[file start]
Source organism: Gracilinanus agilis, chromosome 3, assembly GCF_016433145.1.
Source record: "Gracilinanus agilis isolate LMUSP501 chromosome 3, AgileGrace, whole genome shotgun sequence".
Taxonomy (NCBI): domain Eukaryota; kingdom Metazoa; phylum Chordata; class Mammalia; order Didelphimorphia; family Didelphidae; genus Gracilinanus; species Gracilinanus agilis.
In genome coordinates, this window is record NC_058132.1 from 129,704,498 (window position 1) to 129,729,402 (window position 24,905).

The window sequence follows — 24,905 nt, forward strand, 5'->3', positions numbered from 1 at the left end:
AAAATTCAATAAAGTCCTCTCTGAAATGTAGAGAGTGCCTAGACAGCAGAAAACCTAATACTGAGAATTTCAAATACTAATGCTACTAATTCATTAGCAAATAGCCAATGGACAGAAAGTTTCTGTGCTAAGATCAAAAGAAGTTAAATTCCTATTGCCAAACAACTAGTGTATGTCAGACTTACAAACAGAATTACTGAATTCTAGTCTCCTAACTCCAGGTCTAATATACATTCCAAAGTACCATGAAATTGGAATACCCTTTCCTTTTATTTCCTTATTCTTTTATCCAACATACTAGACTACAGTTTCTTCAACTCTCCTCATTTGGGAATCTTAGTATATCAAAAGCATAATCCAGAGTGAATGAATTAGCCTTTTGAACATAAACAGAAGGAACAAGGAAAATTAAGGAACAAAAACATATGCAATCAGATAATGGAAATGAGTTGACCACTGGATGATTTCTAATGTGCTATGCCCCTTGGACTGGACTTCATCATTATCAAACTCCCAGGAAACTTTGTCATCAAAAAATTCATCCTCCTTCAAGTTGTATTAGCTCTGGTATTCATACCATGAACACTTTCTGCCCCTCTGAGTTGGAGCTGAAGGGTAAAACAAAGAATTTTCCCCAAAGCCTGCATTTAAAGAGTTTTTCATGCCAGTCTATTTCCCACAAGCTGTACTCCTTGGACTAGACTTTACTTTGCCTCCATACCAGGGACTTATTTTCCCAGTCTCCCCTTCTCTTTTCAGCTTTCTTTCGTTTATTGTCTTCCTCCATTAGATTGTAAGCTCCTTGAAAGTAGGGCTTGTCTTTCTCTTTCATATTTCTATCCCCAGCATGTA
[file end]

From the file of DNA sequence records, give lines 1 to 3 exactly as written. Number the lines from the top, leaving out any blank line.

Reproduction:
Source organism: Gracilinanus agilis, chromosome 3, assembly GCF_016433145.1.
Source record: "Gracilinanus agilis isolate LMUSP501 chromosome 3, AgileGrace, whole genome shotgun sequence".
Taxonomy (NCBI): domain Eukaryota; kingdom Metazoa; phylum Chordata; class Mammalia; order Didelphimorphia; family Didelphidae; genus Gracilinanus; species Gracilinanus agilis.